Ever since my family stopped going to Mexico for the holidays (nine police beheadings finally convinced them) Christmas has become a time for theatres. Clearly an improvement, as far as I’m concerned. This year we basked in the Hollywood glory that was Sherlock Holmes and then Scott and I inhaled Pirate Radio.
There were so many things I hated about Sherlock Holmes that outweighed anything I really liked. Robert Downey Jr. as Holmes is charming, Jude Law as Watson is kind of interesting to watch, but then there’s that one girl whose generic face I can never place (Rachel McAdams, says the IMDB page) who plays…no one, as far as I can tell. There is no narrative point to her character besides the potential love story (which goes no where) and the mass appeal of a “badass” girl. And of course they wouldn’t have this woman (Watson’s girlfriend in the film) playing the “badass.” Too ugly. Or too interesting. Same thing. Likewise, I liked the idea of showing a slow motion, logical fight scene before speeding it up, but the film soon abandons that idea for the more conventional sped-up choreography. Then I loved the explanation at the end of the movie that takes up a good ten minutes…if only they could have completed the wrap up instead of leaving it open to an inevitable sequel.
But I think I’m being a little reactionary toward poor Sherlock because of all the great press it’s getting. This one and Avatar are both critical darlings, while movies like Pirate Radio are either picked apart or ignored. While I’m not sure any of them are actually better films (they are both kind of mid-level in their respective genres) I get the feeling that critics are much harsher on those “indie” films that make mistakes, just not conventional Hollywood mistakes. Yes, Pirate Radio is a bit of a mess. It’s a boys’ movie, with plenty of sexism and masturbation jokes. There’s not much of a plot, and the scenes are a hodgepodge of experiences…but that’s what’s so damn lovable about it. I get so tired of the “boy meets girl” (or in the case of Holmes: “boy vs. girl”) coming of age stories, that it’s is great to see that plot line thrown away and marked as irrelevant. Pirate Radio plays on the expectations we have in indie films, sets up long, conventional jokes, and then abandons them. And it’s hilarious. A historical fiction, with no claims of realism, the film washes over you like a collection of short stories, never giving you enough of a setting to question your faith in the filmmakers, but defining the 60s through mood. God, I loved Pirate Radio. Maybe it was the soundtrack, maybe it was my post-Christmas sentimentality…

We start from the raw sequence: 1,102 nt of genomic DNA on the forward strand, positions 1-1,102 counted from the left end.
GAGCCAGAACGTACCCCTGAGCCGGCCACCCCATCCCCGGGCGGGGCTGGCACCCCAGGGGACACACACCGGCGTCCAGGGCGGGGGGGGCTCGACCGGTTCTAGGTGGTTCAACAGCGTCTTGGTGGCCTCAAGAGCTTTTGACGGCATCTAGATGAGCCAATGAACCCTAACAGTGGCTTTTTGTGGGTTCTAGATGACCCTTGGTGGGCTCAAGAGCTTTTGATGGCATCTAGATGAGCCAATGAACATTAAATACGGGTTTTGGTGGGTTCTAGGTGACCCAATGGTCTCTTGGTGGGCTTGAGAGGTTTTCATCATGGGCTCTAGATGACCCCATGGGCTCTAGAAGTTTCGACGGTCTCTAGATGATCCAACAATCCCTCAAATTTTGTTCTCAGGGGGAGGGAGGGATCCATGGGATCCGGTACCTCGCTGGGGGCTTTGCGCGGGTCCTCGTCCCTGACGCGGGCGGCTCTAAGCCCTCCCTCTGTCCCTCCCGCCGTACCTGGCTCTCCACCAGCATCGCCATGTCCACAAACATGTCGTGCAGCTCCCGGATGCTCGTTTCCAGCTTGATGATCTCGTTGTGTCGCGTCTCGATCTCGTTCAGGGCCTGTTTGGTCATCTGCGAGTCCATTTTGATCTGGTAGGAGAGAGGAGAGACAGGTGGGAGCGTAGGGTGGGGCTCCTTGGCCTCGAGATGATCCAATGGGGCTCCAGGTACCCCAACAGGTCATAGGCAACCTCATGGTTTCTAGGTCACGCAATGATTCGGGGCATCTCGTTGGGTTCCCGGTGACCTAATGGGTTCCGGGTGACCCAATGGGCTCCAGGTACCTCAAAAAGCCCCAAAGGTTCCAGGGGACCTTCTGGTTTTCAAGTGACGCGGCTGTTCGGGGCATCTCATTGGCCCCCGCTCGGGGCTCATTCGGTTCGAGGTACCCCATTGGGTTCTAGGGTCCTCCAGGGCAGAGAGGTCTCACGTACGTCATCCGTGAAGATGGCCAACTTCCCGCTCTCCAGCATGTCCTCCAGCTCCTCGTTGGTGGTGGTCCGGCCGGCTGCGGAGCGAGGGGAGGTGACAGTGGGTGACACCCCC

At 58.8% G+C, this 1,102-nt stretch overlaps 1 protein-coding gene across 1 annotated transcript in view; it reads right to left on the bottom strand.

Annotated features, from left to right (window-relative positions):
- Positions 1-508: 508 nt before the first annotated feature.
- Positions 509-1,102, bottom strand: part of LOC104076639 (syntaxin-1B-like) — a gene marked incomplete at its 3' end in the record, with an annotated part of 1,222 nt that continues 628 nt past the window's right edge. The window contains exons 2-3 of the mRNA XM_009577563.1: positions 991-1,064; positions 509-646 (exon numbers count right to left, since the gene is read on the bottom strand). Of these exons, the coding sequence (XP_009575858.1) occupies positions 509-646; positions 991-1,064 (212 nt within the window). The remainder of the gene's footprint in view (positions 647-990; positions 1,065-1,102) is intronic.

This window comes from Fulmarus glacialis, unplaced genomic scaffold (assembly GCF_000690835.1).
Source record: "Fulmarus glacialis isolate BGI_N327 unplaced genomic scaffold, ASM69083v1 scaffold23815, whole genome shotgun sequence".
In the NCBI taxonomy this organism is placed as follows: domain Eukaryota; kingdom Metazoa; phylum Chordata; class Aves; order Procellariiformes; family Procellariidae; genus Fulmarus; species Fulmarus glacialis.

But despite my own biases, I still think few people gave it a chance. When we write criticism through budget comparisons (what qualifies an “indie”), films like this get grouped with films like The Wrestler, and what’s the point of that? It seems to me that Pirate Radio is after the same kind of audience a big Hollywood film (like Almost Famous, for example) would be after and has completely different ambitions than an Oscar hopeful. But I think judging ambitions might be just as pointless. Why not just permit movies to make mistakes and judge them by enjoyability/importance/morality/etc? On their own terms?